Règle du Jeu

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(Rules of the Game)

France, 1939

Director: Jean Renoir

Production: La Nouvelle Edition Française; black and white, 35mm; running time: 85 minutes, restored version is 110 minutes; length: restored version is 10,080 feet. Released 7 July 1939, Paris. Rereleased 1949 in Great Britain, and 1950 in New York. Restored to original form and released at 1959 Venice Film Festival. Filmed February through the Spring of 1939, in the Chateau de le Ferté-Saint-Aubin and at La Motte-Beuvron, Aubigny; interiors shot at the Billancourt Studios, Joinville. Cost: 5,000,000 F.

Producer: Claude Renoir; screenplay: Jean Renoir with Camille François and Carl Koch; assistant directors: André Zwobada and Henri Cartier-Bresson; photography: Jean Bachelet; editor: Marguerite Houlet-Renoir; sound engineer: Joseph de Bretagne; production designer: Eugène Lourié; assistant designer: Max Douy; music director: Roger Desormières; costume designer: Coco Chanel.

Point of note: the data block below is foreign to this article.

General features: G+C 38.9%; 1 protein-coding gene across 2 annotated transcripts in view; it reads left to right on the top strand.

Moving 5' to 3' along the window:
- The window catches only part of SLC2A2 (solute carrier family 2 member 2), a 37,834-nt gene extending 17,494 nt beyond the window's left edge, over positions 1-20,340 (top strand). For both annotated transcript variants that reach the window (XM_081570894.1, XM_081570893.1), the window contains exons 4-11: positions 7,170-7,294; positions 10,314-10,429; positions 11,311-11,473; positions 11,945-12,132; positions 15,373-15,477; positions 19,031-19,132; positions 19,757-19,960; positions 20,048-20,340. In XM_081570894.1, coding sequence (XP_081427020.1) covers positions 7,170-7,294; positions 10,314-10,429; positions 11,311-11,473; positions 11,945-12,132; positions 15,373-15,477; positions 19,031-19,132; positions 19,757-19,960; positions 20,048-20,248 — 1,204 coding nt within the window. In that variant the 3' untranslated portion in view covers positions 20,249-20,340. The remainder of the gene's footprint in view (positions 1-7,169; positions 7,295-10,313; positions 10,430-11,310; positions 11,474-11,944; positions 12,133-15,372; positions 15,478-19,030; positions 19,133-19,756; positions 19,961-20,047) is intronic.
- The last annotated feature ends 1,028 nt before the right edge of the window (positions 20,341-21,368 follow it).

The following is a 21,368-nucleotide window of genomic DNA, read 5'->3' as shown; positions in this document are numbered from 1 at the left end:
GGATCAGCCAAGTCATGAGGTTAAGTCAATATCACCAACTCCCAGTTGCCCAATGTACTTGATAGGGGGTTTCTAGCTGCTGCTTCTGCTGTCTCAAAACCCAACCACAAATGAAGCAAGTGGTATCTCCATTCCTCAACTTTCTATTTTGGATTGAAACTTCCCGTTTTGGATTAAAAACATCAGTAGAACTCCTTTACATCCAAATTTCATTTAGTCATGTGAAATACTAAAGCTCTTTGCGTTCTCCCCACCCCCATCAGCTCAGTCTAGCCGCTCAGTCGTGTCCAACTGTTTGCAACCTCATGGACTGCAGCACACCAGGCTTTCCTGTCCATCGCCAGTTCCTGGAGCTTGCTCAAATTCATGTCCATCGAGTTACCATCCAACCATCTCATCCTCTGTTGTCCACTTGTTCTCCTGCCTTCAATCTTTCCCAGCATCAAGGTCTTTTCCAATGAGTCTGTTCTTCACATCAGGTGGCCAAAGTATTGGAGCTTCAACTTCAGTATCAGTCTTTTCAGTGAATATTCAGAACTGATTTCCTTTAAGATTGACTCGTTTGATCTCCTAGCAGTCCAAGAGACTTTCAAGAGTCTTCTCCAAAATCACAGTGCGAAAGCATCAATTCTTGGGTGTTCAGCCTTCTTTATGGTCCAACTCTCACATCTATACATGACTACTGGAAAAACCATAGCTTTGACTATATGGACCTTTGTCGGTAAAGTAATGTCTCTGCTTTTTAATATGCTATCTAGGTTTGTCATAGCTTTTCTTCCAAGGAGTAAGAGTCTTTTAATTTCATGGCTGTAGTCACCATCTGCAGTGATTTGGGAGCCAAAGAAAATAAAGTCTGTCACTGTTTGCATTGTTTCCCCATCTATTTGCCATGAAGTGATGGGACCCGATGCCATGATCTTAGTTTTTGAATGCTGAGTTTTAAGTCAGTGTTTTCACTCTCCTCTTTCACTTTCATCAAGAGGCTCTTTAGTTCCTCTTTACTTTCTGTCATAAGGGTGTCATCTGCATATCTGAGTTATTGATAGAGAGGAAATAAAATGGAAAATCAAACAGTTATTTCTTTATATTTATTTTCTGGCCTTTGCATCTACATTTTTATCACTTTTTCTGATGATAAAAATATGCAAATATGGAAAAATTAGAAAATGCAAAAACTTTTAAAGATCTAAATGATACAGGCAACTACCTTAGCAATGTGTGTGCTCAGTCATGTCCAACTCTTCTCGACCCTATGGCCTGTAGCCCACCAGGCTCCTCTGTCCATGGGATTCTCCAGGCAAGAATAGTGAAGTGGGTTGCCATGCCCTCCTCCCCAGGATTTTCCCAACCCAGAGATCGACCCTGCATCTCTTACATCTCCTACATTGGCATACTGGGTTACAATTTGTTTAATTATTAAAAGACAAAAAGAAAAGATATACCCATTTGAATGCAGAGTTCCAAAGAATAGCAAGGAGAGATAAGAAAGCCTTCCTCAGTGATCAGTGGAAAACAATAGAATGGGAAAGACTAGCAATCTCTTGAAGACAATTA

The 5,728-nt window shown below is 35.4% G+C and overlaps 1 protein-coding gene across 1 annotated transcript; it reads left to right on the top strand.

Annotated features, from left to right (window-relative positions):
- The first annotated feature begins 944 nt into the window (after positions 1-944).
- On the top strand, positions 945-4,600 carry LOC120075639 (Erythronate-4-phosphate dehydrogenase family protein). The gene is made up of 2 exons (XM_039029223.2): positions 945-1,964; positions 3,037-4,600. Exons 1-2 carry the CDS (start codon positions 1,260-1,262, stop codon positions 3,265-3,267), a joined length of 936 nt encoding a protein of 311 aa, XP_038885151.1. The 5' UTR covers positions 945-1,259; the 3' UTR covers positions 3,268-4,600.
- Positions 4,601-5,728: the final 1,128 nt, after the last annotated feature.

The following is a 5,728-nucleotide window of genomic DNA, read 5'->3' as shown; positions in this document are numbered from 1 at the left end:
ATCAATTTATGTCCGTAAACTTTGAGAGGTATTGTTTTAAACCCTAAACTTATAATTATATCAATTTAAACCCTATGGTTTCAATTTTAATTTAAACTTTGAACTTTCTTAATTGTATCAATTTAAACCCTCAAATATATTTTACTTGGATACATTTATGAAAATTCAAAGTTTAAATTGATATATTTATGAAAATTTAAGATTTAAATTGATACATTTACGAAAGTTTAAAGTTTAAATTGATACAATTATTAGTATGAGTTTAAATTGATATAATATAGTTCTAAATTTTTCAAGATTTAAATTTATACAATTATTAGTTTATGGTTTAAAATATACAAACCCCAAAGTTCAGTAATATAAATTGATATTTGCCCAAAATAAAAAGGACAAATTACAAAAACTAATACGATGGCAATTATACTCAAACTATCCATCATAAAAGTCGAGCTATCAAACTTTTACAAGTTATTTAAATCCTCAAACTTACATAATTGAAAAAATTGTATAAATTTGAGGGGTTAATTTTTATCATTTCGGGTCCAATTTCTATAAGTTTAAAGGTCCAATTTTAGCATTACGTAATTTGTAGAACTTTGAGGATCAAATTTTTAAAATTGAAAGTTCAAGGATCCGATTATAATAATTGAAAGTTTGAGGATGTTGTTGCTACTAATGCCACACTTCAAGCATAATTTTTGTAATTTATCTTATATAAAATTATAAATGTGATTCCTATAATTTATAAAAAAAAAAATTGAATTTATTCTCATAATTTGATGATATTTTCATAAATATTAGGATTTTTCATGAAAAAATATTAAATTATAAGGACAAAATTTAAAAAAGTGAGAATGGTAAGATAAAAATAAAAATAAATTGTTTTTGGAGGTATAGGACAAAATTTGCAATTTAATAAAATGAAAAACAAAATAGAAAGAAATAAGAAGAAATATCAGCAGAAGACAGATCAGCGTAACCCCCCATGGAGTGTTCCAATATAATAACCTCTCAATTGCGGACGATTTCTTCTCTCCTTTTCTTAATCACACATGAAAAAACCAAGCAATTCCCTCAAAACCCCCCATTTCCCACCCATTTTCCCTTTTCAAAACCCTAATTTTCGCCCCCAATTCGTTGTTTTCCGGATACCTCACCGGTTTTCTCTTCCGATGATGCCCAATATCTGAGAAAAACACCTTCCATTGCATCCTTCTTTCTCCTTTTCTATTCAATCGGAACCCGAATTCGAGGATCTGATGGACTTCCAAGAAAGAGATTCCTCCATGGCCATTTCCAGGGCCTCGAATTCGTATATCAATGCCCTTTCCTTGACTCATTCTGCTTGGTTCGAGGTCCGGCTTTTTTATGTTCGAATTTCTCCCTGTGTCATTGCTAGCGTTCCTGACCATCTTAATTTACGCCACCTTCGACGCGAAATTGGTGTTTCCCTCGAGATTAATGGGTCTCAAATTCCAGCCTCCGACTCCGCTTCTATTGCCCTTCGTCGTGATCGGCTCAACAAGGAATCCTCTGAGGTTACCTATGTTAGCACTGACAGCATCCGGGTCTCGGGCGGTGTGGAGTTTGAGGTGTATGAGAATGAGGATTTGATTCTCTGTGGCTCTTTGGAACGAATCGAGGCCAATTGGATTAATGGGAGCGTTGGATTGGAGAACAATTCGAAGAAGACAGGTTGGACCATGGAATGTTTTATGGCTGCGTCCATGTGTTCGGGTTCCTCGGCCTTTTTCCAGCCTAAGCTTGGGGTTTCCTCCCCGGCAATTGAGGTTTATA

Cast: Marcel Dalio (Robert de la Chesnaye); Nora Grégor (Christine de la Chesnaye); Roland Toutain (André Jurieu); Jean Renoir (Octave); Mila Parély (Geneviève de Marrast); Paulette Dubost (Lisette); Gaston Modot (Schumacher); Julien Carette (Marceau); Anne Mayen (Jackie); Pierre Nay (Saint-Auben); Pierre Magnier (The General); Odette Talazac (Charlotte); Roger Forster (The homosexual); Richard Francouer (La Bruyère); Claire Gérard (Madame de la Bruyère); Tony Corteggiani (Berthelin); Nicolas Amato (The South American); Eddy Debray (Corneille); Lisa Elina (Radio announcer); André Zwobada (Engineer); Léon Larive (Chef); Célestin (Kitchen servant); Jenny Helia (Serving girl); Henri Cartier-Bresson (English servant); Lise Elina (Female radio announcer); André Zwobada (Engineer at the Caudron); Camille François (Radio announcer); friends of Jean Renoir as guests in the shooting party; local villagers as the beaters.